Ethiopia WIDE publication: Globalisation and Rural Ethiopia

  • 6 February 2020

Ethiopia WIDE, a longitudinal qualitative research tracking change in rural Ethiopia since 1994, obtained funding in early 2018 to carry out further fieldwork in four of the twenty WIDE communities, in partnership with four Ethiopian universities and the Addis Ababa-based Forum for Social Studies.  The WIDE Bridge project, as it was called, produced a number of outputs using print, radio and TV medias (see here). The most recent WIDE Bridge output is now available, in the form of a special issue of the Los Angeles-published International Journal of Ethiopian Studies, focusing on ‘Globalisation and Rural Ethiopia’, and based on draft papers presented at the 20th International Conference of Ethiopian Studies held in Mekelle, 1st to 5th October 2018. The International Journal of Ethiopian Studies [XIII:1] is now available here.

In this special issue, the authors have used the qualitative data made in early 2018 through the WIDE Bridge project to question the widespread perception associating globalisation with cities and urban life. Cities are seen as the places where globalisation and modernisation unfold first, foremost and fastest, whilst rural areas remain less affected, sometimes stereotyped as ‘conservative’, with rurality often equated with continuity and limited change. In this issue the authors challenge this view, suggesting that in the four WIDE Bridge communities and likely other similar communities in Ethiopia, ‘rural globalisation’ plays out in complex and differentiated ways, with a number of ‘rurally-relevant globally-linked modernisation processes’ having contributed to the emergence of ‘multiple rural modernities’ in Ethiopia, especially since the early 2000s.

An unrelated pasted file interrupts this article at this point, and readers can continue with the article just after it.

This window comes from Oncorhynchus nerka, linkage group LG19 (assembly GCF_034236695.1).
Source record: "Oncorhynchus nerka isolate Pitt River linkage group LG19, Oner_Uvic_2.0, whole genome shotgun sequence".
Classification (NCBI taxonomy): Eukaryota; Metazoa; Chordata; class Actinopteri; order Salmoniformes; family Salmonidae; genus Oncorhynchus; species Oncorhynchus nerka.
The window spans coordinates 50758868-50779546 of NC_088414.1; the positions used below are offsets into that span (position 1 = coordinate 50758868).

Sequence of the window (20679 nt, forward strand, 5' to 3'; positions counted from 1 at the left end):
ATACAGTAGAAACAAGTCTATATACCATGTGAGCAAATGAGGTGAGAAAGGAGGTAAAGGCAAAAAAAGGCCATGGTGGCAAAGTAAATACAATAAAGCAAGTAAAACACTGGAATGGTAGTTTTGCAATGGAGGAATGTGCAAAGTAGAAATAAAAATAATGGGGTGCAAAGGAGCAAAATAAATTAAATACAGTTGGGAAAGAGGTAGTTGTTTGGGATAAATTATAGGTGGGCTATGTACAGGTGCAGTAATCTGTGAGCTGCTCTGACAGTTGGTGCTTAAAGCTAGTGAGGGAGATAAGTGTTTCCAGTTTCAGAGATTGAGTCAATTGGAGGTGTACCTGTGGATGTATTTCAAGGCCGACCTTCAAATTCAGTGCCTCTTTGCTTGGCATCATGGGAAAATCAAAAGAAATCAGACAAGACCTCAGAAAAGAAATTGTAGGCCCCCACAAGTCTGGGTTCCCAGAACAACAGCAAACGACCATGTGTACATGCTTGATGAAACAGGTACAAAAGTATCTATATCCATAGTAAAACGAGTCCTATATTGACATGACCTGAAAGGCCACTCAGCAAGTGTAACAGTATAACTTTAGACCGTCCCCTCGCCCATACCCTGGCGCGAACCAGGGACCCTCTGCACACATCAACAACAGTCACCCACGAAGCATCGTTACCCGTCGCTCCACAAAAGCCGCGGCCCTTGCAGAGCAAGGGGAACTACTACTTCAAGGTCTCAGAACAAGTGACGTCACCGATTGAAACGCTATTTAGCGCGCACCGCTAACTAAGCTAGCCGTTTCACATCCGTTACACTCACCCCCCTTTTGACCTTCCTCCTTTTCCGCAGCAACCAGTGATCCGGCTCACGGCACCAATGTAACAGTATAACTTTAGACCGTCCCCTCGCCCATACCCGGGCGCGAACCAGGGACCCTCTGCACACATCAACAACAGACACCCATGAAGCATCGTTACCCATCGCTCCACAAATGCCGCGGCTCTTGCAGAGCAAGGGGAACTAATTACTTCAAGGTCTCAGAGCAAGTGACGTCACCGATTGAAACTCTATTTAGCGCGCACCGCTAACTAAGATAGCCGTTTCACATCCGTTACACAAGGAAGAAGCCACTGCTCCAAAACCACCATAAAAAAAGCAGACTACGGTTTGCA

The IJES XIII:1 contains the following articles:

  1. Whither global rural Ethiopia? Alula Pankhurst and Catherine Dom
  2. Youth and globalisation in four WIDE Ethiopia sites. Alula Pankhurst
  3. Diverse involvements in globally-linked modernisation processes. Philippa Bevan
  4. The importance of rural connectedness. Tefera Goshu
  5. Is ICT in education, bridging or exacerbating the digital divide? Agazi Tiumelissan
  6. The impact of globalisation on agriculture in a coffee-producing rural community in Southern Ethiopia since 2011. Shiferaw Fujie, Philippa Bevan, and Agata Frankowska
  7. Climate change and migration in rural eastern Tigray. Catherine Dom
  8. Globalization, smallholder agriculture, and rural livelihoods. Mulugeta Gashaw and Bayissa Abdissa
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